With Donald Trump poised to sweep the Super Tuesday primaries and put a death grip on the nomination, the Republican donor class is beginning to panic.  Some GOP donors have engaged a Florida firm to research options for putting forward an independent to run in the fall against Trump and presumably, Hillary Clinton.

Politico:

A memo prepared for the group zeroes in on ballot access as a looming obstacle for any independent candidate, along with actually identifying a viable, widely known contender and coalescing financial support for that person. The two states with the earliest deadlines for independent candidates, Texas and North Carolina, also have some of the highest hurdles for independents to get on the ballot, according to the research.

“All this research has to happen before March 16, when inevitably Trump is the nominee, so that we have a plan in place," a source familiar with the discussions said. March 16 is the day after the GOP primary in Florida, a winner-take-all contest that Marco Rubio supporters have identified as a must-win to stop Trump's early momentum.

“It’s critical some serious attention is given to this,” the source said.

The document, stamped “confidential,” was authored by staff at Data Targeting, a Republican firm based in Gainesville, Fla. The memo notes that “it is possible to mount an independent candidacy but [it] will require immediate action on the part of this core of key funding and strategic players.”

Data Targeting did not respond to a request for comment on the memo.

The research points to Texas and North Carolina as early tests for running an independent, conservative candidate against Trump and the Democratic nominee. The candidate would need to gather over 79,900 valid petition signatures in Texas by May 9 and over 89,000 in North Carolina by June 9.

Only two other states have thresholds that high, and gathering petitions can be an expensive and time-consuming process. What’s more, the Texas signatures would have to come entirely from voters who did not vote in this year’s Democratic and Republican primaries.

But “with 38 electoral votes in play in Texas and North Carolina’s true swing state status, failing to qualify in either or both states would render any independent candidate non-viable,” the report's authors wrote. “This is logistically possible but will require immediate action.”

The Republican party has been shaken to its core by Donald Trump's candidacy.  Politico analyzes what that means for the growing factionalism in the party:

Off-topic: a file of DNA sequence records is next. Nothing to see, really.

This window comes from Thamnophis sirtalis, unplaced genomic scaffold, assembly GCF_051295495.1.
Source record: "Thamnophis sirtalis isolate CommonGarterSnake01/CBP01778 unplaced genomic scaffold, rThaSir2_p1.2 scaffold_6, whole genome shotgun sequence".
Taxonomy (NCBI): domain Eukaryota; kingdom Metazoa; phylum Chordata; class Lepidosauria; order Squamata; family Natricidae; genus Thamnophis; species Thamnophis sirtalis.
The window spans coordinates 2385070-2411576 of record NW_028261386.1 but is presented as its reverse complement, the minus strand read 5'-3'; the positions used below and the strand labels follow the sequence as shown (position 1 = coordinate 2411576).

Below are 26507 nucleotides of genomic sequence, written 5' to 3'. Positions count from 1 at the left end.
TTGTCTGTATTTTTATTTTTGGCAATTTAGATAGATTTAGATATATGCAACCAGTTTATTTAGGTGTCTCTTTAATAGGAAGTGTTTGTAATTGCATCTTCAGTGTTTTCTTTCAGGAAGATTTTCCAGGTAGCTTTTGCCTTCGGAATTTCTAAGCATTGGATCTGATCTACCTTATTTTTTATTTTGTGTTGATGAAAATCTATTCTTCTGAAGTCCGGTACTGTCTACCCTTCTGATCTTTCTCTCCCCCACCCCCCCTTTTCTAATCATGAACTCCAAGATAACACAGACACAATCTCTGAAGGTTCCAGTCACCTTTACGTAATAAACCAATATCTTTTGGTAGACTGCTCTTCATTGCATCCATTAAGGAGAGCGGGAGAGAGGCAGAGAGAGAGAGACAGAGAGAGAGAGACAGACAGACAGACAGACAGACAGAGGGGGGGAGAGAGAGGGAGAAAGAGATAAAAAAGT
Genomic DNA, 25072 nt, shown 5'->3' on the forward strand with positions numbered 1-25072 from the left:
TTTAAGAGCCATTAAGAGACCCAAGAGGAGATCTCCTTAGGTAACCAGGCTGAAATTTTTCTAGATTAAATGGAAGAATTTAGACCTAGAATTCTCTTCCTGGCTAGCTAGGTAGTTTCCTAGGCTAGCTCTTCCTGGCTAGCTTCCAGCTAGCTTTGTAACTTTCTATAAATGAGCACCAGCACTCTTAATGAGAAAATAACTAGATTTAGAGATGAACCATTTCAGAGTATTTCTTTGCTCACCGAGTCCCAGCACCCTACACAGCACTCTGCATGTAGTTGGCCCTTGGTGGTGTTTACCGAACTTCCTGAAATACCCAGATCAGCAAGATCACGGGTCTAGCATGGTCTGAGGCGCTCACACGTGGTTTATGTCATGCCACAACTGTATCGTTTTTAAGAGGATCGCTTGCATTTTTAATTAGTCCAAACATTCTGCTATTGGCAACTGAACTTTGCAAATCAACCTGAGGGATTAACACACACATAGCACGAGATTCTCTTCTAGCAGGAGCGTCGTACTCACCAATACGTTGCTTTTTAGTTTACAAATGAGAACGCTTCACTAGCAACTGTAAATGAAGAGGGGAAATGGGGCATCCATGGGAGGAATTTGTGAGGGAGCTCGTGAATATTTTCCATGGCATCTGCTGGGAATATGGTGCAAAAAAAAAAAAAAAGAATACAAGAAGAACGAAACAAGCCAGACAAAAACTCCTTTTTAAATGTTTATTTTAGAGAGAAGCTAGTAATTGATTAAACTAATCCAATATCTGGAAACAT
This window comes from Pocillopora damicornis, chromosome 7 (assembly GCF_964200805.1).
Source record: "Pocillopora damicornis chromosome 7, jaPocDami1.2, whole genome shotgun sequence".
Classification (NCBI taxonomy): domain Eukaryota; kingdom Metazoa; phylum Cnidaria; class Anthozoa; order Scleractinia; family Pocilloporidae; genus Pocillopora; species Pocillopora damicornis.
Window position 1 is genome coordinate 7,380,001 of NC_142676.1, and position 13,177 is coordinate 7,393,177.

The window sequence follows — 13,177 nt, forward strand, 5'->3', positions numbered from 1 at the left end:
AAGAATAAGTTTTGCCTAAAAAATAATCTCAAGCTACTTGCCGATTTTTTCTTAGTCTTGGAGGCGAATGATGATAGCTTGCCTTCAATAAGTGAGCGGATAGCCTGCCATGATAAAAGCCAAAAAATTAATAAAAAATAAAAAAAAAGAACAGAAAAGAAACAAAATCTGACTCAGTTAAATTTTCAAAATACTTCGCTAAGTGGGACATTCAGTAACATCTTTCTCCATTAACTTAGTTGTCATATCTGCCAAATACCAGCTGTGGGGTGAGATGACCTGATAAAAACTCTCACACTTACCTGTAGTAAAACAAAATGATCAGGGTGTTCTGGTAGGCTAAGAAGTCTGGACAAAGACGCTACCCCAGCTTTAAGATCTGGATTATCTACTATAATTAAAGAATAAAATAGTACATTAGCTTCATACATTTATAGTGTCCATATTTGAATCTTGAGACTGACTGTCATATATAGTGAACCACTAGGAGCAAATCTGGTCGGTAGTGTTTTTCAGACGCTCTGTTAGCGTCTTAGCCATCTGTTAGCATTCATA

The populist billionaire’s rise to the pinnacle of Republican politics has upended what had been decades of relative GOP stability, a 40-year span in which most Republican presidential contests since 1976 neatly narrowed to an establishment-embraced front-runner and a conservative insurgent alternative.

No more.

Suddenly, there are three strands of Republicanism, each entrenched and vying for supremacy in 2016. Ted Cruz is the leader of the traditional conservative purists. Marco Rubio is emerging from the mud of a multicandidate brawl to lead the once-dominant, now diminished, mainstream lane of the GOP.

But it is Trump’s new alliance of angry populists that is ascendant — and on the precipice of dominance.

Built on the backs of working-class men and women who feel abandoned, economically and culturally, Trump’s coalition has both brought in new voters and carved out support from the other two. Trump won over evangelicals from Cruz in South Carolina, and even more resoundingly again in Nevada. He then took moderates from the mainstream in New Hampshire and Nevada en route to landslide victories in three consecutive states.

“What Trump is consolidating is the people who are unhappy being in either camp — those who don’t see themselves as conservative insurgents or as mainstream Republicans,” said Yuval Levin, an influential Republican thinker and editor of the quarterly conservative journal National Affairs. “They’re insurgents but they’re not conservatives. And they’re not happy with the system that gave us that binary choice.”

The GOP will probably survive Donald Trump, but as a much diminished political party, unrecognizable from what it's been over the last half-century.  This is what has big donors worried.  They fear that Trump's presence at the top of the ticket will cost them at least the Senate in 2016 and, eventually, the House.

But many Trump supporters – and, to a certain extent, Cruz backers – see the destruction of the establishment as a positive good.  The party will shrink, but what's left will be purer – a distillation of resentments that resonate with many blue-collar, middle-class Americans.  It will be interesting to see how competitive that Republican party will be going forward.